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Jan 01, 2015 13:24 |  #8
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That stand is poor quality to begin with. I'm willing to bet that it's quite light, innit? If so, it has poor structural strength. Even with sandbags, the stress on the upper part (wind, or heavy lights/light formers, or —Heaven forbid!— a boom or grip arm) will bend it. Been there myself with such stands. Another 'feature' is that their legs are shorter, which makes them even more unstable.

I'd get another stand, like a Manfrotto 1052BAC.


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gonzogolf
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Jan 01, 2015 13:32 as a reply to  @ Alveric's post |  #9

Ive got an impact 10ft stand thats as solid as any manfrotto of an equivalent size.




  
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Alveric
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Post edited over 4 years ago by Alveric. (2 edits in all)
     
Jan 01, 2015 15:22 |  #10
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I've got a Westcott lightstand that is very portable (folds shorter than others and has a smaller footprint) that bent when I attached a grip arm holding a reflector to it. If the Impact stand is of similar quality... well. I've also got an Impact umbrella bracket that's total junk. I'm not buying B&H's own brand products again.

One thing, regardless of brand, though: the more sections a stand has, the less structural strength it has and the easier it'll bend.


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Carpe ­ Lux
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Jan 02, 2015 00:58 |  #11

Try replicating the stand-umbrella setup indoors first...same height, same leg spread. Then push on it from different directions to see just how stable it is in these windless conditions. Then start laying on the weight...bags, jugs of water, weights....all those are great suggestions. Test some more.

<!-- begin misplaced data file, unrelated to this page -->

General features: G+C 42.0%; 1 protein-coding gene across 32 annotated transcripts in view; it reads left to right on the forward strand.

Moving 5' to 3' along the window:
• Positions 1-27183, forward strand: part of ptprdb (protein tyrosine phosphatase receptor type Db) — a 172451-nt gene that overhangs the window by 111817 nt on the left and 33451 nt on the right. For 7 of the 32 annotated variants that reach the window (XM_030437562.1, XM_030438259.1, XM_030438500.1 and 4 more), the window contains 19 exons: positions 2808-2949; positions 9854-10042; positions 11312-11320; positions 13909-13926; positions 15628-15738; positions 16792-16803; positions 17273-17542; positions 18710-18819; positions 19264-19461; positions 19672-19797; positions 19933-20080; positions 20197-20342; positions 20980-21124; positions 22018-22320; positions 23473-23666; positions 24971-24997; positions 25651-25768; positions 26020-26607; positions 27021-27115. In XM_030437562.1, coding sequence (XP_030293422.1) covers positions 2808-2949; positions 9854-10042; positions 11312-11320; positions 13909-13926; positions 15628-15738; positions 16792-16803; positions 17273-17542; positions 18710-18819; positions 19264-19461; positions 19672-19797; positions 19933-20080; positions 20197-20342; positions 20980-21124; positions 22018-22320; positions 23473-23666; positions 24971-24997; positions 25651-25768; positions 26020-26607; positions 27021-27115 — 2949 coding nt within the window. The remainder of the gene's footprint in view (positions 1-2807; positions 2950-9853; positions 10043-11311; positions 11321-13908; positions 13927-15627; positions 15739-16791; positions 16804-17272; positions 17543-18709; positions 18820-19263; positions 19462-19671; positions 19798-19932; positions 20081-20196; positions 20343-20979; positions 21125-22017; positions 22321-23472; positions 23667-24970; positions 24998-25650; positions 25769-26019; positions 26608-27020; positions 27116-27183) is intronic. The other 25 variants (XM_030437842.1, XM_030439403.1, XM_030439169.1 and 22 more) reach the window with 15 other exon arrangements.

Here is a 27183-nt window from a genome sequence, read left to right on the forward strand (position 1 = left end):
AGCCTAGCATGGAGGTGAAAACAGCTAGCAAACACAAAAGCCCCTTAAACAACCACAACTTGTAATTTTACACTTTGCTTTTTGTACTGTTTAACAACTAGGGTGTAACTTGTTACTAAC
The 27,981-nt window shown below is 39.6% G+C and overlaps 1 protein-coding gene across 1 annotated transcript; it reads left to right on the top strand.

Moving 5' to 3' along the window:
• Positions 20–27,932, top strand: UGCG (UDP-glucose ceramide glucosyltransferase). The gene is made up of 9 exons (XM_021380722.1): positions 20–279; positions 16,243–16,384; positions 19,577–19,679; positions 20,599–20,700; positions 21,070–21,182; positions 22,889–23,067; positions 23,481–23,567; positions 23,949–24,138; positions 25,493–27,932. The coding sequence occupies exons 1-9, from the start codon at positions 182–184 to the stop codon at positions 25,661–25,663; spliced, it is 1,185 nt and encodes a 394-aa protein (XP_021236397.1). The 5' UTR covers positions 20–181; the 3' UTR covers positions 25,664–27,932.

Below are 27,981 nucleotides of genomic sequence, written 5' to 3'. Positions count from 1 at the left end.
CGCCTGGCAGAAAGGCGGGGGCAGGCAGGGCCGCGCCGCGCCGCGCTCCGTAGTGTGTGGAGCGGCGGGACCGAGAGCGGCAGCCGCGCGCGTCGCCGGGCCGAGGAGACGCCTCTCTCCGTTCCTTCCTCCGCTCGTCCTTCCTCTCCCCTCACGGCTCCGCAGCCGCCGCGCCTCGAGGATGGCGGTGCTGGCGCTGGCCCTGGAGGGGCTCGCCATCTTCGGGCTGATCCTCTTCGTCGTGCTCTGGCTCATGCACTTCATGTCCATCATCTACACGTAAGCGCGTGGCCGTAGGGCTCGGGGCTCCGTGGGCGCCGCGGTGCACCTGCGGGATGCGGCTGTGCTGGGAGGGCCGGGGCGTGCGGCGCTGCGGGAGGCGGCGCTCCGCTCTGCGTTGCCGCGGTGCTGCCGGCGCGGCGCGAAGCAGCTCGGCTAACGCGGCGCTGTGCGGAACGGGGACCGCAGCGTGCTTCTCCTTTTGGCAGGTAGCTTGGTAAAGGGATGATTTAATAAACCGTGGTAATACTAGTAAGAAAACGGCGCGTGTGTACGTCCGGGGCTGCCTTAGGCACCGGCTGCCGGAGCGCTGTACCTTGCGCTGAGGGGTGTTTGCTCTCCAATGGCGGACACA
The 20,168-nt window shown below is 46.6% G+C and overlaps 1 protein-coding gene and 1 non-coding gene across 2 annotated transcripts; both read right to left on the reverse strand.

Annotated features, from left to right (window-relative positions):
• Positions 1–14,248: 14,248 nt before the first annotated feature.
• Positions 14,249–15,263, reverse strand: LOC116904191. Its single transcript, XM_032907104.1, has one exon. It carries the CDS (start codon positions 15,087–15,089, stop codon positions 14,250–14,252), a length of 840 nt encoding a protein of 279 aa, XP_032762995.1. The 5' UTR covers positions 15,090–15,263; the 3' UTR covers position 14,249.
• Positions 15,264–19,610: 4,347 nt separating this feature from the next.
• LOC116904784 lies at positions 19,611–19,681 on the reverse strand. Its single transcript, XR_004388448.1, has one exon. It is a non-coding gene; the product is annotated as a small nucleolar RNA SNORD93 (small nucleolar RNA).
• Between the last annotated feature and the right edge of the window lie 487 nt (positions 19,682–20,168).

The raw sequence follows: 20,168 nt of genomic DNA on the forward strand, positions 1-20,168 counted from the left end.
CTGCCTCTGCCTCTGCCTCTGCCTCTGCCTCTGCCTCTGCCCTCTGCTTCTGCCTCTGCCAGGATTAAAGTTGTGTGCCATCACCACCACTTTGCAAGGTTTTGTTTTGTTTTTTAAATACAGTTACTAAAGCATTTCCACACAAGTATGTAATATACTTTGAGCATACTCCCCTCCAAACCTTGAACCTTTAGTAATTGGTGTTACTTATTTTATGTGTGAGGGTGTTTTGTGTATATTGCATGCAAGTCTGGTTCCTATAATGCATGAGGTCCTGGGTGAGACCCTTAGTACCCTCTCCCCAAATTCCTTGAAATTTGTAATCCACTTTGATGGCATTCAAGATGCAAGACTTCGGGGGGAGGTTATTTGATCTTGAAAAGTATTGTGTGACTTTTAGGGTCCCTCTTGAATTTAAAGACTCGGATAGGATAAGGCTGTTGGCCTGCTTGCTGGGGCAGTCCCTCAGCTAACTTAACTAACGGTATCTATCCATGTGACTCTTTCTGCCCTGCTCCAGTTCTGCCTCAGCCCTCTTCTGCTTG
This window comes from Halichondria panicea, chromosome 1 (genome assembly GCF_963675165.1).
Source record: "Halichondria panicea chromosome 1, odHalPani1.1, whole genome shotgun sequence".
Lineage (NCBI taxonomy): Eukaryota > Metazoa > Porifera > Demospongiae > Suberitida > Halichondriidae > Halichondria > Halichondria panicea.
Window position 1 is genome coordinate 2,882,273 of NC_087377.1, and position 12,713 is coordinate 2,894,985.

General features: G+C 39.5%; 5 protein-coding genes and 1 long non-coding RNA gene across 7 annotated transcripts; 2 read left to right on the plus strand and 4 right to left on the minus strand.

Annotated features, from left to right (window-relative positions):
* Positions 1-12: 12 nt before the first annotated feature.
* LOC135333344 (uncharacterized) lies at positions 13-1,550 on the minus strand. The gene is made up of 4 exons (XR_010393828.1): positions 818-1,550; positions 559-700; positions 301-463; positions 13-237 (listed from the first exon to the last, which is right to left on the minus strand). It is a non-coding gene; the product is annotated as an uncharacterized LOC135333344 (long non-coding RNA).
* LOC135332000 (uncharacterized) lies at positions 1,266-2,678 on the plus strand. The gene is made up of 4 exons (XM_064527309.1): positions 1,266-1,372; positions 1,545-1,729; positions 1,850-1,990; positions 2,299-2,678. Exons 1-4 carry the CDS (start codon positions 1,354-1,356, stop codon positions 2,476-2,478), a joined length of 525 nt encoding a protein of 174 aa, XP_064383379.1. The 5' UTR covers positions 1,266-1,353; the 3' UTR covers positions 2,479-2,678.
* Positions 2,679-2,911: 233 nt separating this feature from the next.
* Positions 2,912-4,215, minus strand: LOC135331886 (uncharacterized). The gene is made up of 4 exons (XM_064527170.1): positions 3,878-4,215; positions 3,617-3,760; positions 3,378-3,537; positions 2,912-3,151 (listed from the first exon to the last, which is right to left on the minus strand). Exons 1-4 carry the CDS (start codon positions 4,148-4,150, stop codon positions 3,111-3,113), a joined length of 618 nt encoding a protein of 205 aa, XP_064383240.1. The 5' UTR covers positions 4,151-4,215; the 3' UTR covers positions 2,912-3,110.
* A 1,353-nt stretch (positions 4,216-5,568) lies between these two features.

Once you've dialed in the support, try it outside. But never more than a breeze, these setups are inherently unstable....if it's windy then you need a VAL (voice activated lightstand=a friend to hold the stand/umbrella.)

P.S. I suppose you could also try stakes over the legs or tie-downs to save weight, but = more hassle & time.




  
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RicoTudor
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Jan 02, 2015 01:26 |  #12

Tying your stand to the ground is a guy thing.


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Jan 02, 2015 06:50 |  #13

RicoTudor wrote in post #17361645 (external link)
Tying your stand to the ground is a guy thing.

:lol:


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Jan 02, 2015 10:20 |  #14

gonzogolf wrote in post #17358700 (external link)
Its not the stand strength. At worst it might be the width of the base, but it's the wind tipping your umbrella and stand. Sandbags help as does using an umbrella softboxes that catches less wind. These have the added benefit of being cheap enough that you don't mind dinging them up occasionally. http://www.amazon.com …keywords=umbrel​la+softbox (external link)

^
Base circle diameter of the legs is insufficiently large to overcome the weight (umbrella/ribs) at the end of a lever arm (the umbrella shaft) even with zero wind.


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Light stand?